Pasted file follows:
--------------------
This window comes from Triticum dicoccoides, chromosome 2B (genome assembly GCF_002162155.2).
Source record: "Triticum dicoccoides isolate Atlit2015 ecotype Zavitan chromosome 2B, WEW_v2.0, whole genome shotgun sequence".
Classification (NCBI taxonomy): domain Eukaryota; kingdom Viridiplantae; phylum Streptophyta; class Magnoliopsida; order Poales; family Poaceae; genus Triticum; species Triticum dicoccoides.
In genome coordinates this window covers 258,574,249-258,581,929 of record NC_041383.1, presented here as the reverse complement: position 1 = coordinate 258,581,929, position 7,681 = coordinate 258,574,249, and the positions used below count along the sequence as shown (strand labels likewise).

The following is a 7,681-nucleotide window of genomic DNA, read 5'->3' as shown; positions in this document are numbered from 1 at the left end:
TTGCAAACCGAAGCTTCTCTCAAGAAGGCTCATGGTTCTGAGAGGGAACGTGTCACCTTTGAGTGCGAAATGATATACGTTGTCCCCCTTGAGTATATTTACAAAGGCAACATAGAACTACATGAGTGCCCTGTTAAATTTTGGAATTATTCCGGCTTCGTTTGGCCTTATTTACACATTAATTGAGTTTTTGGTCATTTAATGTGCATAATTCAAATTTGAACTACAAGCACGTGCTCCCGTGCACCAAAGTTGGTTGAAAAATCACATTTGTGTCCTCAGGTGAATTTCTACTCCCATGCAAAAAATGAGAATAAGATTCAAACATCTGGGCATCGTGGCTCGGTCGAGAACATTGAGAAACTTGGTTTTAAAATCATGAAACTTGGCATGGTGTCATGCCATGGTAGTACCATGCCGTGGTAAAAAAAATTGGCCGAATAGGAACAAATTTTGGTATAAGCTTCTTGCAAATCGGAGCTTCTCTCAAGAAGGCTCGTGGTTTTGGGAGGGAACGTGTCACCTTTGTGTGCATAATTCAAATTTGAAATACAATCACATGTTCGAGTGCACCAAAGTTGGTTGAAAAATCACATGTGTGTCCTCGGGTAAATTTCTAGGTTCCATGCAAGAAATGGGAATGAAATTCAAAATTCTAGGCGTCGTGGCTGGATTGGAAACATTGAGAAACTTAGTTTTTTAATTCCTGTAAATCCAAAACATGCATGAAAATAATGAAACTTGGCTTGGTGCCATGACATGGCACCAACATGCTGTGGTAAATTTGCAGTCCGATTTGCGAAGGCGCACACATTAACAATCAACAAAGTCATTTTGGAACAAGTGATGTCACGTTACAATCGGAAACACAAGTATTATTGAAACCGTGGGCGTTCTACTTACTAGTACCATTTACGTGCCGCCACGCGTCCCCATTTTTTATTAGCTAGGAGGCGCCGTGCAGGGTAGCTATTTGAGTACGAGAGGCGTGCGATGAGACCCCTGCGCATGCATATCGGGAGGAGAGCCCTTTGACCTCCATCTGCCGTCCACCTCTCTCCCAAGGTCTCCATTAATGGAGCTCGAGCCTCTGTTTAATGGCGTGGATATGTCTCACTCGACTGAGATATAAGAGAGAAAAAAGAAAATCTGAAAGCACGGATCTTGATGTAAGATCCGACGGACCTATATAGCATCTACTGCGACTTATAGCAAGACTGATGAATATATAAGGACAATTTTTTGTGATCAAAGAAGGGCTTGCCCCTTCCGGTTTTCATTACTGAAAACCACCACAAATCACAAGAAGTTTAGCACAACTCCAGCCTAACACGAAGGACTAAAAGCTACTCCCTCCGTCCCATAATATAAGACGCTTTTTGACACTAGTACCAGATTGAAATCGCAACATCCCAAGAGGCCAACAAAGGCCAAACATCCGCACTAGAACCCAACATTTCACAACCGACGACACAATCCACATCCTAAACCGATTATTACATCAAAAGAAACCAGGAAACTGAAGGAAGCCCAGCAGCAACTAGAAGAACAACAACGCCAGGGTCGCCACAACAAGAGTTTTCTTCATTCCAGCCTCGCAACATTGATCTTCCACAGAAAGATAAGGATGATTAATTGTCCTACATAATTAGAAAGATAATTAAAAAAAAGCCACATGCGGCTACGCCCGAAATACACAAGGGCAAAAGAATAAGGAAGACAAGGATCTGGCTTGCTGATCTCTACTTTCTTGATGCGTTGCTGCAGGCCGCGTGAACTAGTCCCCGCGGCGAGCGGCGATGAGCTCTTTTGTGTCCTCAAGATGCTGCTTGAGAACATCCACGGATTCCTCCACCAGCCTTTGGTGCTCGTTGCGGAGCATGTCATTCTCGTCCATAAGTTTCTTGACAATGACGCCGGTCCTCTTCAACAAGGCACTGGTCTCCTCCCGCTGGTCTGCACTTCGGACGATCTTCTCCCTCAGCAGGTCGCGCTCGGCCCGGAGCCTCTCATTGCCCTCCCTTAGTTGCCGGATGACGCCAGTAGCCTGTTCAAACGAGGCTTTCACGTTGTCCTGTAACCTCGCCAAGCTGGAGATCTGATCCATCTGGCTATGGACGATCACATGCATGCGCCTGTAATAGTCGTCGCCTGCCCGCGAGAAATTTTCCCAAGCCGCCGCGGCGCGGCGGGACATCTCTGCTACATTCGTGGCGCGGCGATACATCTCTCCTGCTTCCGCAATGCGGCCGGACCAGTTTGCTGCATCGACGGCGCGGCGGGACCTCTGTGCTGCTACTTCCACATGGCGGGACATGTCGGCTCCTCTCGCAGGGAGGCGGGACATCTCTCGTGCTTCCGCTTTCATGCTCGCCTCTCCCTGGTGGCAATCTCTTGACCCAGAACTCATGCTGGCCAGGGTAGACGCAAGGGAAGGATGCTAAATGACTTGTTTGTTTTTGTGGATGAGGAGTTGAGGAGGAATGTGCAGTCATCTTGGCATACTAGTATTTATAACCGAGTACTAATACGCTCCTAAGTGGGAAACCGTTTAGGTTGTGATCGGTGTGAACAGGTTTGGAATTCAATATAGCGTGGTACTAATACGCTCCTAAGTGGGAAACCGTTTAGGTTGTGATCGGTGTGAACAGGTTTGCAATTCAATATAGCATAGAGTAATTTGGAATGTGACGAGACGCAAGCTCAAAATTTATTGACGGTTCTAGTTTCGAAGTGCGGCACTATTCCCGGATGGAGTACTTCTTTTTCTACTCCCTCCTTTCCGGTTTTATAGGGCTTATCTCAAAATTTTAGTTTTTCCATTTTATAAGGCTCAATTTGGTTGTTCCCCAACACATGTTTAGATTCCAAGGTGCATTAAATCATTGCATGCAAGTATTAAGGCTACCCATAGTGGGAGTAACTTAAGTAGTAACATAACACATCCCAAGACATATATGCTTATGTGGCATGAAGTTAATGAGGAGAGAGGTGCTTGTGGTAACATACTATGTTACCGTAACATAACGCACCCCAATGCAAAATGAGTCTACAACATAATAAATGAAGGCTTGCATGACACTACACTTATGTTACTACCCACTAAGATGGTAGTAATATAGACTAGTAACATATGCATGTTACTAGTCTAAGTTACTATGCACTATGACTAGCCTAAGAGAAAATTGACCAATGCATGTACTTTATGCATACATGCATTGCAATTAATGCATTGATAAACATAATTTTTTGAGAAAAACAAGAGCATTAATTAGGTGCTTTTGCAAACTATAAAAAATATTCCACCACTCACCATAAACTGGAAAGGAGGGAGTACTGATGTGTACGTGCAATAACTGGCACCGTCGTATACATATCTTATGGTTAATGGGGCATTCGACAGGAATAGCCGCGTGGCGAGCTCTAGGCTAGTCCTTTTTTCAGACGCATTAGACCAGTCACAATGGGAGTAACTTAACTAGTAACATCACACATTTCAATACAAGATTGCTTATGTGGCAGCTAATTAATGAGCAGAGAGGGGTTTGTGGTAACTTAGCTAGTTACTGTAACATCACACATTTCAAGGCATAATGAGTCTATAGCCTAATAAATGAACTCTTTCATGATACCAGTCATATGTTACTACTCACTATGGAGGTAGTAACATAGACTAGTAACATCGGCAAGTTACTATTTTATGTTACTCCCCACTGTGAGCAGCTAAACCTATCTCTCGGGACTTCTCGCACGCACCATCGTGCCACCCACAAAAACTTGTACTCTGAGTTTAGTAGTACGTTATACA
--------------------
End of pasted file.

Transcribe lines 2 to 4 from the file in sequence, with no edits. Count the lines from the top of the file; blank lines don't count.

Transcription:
Source record: "Triticum dicoccoides isolate Atlit2015 ecotype Zavitan chromosome 2B, WEW_v2.0, whole genome shotgun sequence".
Classification (NCBI taxonomy): domain Eukaryota; kingdom Viridiplantae; phylum Streptophyta; class Magnoliopsida; order Poales; family Poaceae; genus Triticum; species Triticum dicoccoides.
In genome coordinates this window covers 258,574,249-258,581,929 of record NC_041383.1, presented here as the reverse complement: position 1 = coordinate 258,581,929, position 7,681 = coordinate 258,574,249, and the positions used below count along the sequence as shown (strand labels likewise).